• Clearly, honestly, and accurately represents its products, services, and terms and conditions.
  • Delivers its products and services as represented.
  • Communicates in a respectful and courteous manner.
  • Responds to inquiries and complaints in a constructive, timely way.
  • Maintains appropriate security policies and practices to safeguard data.


Entities should participate in efforts to educate individuals and businesses about marketing.


The protection of Personally Identifiable Data is the responsibility of all entities. Entities should assume the following responsibilities to help protect the security and integrity of Personally Identifiable Data: written policies and procedures; data security training; personal devices; monitoring; contractual safeguards; breach plan; notice; email; sensitive data; data transfers; and employee use of data.


  • All offers should be clear, honest, and complete, accurate and consistent with all descriptions, promises, claims of limitation to be in accordance with actual conditions.
  • Photographs and artwork should be accurate portrayals and current reproductions of the products and services.
  • All marketing contacts should disclose the name of the sponsor and each intent/purpose. No one should make offers or solicitations in the guise of one purpose when the intent is a different purpose.
  • Every offer should clearly identify the marketer's name and address and/or phone number for which the consumer may contact them.
  • Offers should not be mistaken for bills, invoices or notices from public utilities or government agencies.


Terms and conditions for the use of the word "free" and other similar representations.


Terms and conditions for sweepstakes and prize promotions.


Email Authentication: Marketers that use email for communication and transaction purposes should adopt and use identification and authentication protocols.

Use of Software or Other Similar Technology Installed on a Computer or Similar Device: Marketers should not install, have installed, or use, software or other similar technology on a computer or similar device that initiates deceptive practices or interferes with a user's expectation of the functionality of the computer and its programs.


Restricted Contacts: A marketer should not knowingly call or send a voice solicitation message to a consumer who has an unlisted or unpublished telephone number or a wireless device except in instances where that specific number was provided by the consumer to that marketer for that purpose. A marketer should maintain an in-house Do-Not-Call list and refrain from calling numbers for solicitation purposes that are on the marketer's in-house Do-Not-Call list.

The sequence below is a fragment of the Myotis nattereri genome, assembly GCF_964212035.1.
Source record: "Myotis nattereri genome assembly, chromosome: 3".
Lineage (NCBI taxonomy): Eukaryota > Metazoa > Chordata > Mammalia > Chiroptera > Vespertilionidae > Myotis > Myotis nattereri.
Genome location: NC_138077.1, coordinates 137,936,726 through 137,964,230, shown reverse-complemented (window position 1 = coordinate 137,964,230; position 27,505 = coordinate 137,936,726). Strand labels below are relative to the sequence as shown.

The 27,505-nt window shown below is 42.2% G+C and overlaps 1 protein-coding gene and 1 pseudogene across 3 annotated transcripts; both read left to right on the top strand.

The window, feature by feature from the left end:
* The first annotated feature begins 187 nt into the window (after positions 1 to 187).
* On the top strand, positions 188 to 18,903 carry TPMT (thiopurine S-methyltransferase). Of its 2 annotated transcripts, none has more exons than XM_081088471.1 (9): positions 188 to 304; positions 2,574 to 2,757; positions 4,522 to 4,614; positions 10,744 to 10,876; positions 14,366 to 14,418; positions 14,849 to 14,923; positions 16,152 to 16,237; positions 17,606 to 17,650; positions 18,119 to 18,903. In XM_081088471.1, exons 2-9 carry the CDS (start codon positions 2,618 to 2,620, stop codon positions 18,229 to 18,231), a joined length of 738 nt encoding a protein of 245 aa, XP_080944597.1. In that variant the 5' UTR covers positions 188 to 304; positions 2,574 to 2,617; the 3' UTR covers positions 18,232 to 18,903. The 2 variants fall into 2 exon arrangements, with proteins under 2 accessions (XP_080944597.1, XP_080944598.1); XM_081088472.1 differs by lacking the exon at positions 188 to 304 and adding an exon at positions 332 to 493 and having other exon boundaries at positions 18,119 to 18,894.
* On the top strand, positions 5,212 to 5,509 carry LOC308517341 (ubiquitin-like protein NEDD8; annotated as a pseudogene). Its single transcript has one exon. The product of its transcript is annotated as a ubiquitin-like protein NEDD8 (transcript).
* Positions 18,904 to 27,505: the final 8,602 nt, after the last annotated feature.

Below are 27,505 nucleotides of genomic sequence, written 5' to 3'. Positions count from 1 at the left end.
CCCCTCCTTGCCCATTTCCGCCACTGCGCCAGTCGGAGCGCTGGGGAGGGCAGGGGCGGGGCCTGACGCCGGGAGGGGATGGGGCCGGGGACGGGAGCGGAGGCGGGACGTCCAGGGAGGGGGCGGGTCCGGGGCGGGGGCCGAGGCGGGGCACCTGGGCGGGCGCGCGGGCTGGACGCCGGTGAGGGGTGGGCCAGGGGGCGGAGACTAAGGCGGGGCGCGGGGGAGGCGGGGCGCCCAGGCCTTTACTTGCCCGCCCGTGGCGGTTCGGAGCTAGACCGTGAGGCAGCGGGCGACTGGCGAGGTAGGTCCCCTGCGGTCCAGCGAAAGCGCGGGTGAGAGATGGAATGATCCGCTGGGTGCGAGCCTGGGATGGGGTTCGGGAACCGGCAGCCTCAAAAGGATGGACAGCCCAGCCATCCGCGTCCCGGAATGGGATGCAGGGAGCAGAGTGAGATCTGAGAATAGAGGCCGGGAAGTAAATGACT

ANA Center for Ethical Marketing mediates consumer inquiries. If a company or a consumer believes a marketing promotion or practice is questionable and may warrant a formal review by the ANA Ethics Review Committee which receives and investigates consumer complaints, consumers and companies may file a complaint.

You may view our current and past reports for listings of companies that the Committee has found to be out-of-compliance. Our first step in the process is to reach out to companies with the complainant's concerns and request an investigation and response. The Committee's leading role is to bring awareness and education regarding industry standard practices. It is our experience that most companies resolve the matter fairly quickly. The Committee will only publicize its findings if the company has either responded that it will not come into compliance with industry standards or does not respond at all to repeated attempts to resolve the issue.

If you are interested in knowledge-sharing and connecting with other ANA members about this issue and marketing and ethics, there are different opportunities to get involved:

  • ANA Ethics Review Committee: This committee reviews and recommends actions on marketing and ethics complaints and educates companies and consumers.
  • ANA Ethics Policy Committee: This committee reviews pending activities at the federal and state levels; learns about best practices and key topics and provides input into guidance on related ethical standards and compliance issues.

If you have questions or want to get more involved in marketing and ethics, please contact We look forward to collaborating with you in our shared efforts to ensure good business practices, consumer protection in the marketplace, and consumer trust by providing accountability.


"ETHICS ALERT: Consumer Fraud — In Your Name or on Your Platform — Is at a Crisis Level: An Opportunity for Brands." Lisa Brown Shosteck, ANA Center for Ethical Marketing, 10/21/22.